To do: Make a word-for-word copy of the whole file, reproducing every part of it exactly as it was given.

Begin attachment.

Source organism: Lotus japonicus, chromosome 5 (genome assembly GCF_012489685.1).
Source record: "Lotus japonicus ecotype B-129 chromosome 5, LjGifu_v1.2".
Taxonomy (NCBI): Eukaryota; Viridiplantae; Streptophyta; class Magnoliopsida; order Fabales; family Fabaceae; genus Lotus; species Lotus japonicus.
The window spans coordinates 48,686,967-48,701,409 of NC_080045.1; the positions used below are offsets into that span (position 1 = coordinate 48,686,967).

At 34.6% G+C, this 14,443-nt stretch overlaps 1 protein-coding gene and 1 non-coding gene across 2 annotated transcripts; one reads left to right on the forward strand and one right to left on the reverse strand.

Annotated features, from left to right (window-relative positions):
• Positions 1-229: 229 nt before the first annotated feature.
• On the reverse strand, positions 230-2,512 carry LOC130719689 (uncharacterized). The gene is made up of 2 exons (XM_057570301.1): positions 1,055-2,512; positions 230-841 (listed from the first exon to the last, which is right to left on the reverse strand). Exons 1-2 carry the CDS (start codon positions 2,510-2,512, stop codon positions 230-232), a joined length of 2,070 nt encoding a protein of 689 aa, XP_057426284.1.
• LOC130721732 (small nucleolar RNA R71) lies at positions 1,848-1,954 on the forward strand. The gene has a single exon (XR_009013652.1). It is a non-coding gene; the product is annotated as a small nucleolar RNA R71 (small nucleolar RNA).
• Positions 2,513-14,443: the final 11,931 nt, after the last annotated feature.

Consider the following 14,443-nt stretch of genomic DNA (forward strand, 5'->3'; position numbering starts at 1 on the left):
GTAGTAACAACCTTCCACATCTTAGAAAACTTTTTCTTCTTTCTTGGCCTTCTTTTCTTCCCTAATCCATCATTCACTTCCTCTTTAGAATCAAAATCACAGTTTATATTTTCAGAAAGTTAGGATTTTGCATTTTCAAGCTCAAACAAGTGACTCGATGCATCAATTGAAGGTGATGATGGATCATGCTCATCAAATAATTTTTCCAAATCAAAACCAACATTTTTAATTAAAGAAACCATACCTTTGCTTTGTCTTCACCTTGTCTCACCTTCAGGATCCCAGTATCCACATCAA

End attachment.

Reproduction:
Source organism: Lotus japonicus, chromosome 5 (genome assembly GCF_012489685.1).
Source record: "Lotus japonicus ecotype B-129 chromosome 5, LjGifu_v1.2".
Taxonomy (NCBI): Eukaryota; Viridiplantae; Streptophyta; class Magnoliopsida; order Fabales; family Fabaceae; genus Lotus; species Lotus japonicus.
The window spans coordinates 48,686,967-48,701,409 of NC_080045.1; the positions used below are offsets into that span (position 1 = coordinate 48,686,967).

At 34.6% G+C, this 14,443-nt stretch overlaps 1 protein-coding gene and 1 non-coding gene across 2 annotated transcripts; one reads left to right on the forward strand and one right to left on the reverse strand.

Annotated features, from left to right (window-relative positions):
• Positions 1-229: 229 nt before the first annotated feature.
• On the reverse strand, positions 230-2,512 carry LOC130719689 (uncharacterized). The gene is made up of 2 exons (XM_057570301.1): positions 1,055-2,512; positions 230-841 (listed from the first exon to the last, which is right to left on the reverse strand). Exons 1-2 carry the CDS (start codon positions 2,510-2,512, stop codon positions 230-232), a joined length of 2,070 nt encoding a protein of 689 aa, XP_057426284.1.
• LOC130721732 (small nucleolar RNA R71) lies at positions 1,848-1,954 on the forward strand. The gene has a single exon (XR_009013652.1). It is a non-coding gene; the product is annotated as a small nucleolar RNA R71 (small nucleolar RNA).
• Positions 2,513-14,443: the final 11,931 nt, after the last annotated feature.

Consider the following 14,443-nt stretch of genomic DNA (forward strand, 5'->3'; position numbering starts at 1 on the left):
GTAGTAACAACCTTCCACATCTTAGAAAACTTTTTCTTCTTTCTTGGCCTTCTTTTCTTCCCTAATCCATCATTCACTTCCTCTTTAGAATCAAAATCACAGTTTATATTTTCAGAAAGTTAGGATTTTGCATTTTCAAGCTCAAACAAGTGACTCGATGCATCAATTGAAGGTGATGATGGATCATGCTCATCAAATAATTTTTCCAAATCAAAACCAACATTTTTAATTAAAGAAACCATACCTTTGCTTTGTCTTCACCTTGTCTCACCTTCAGGATCCCAGTATCCACATCAA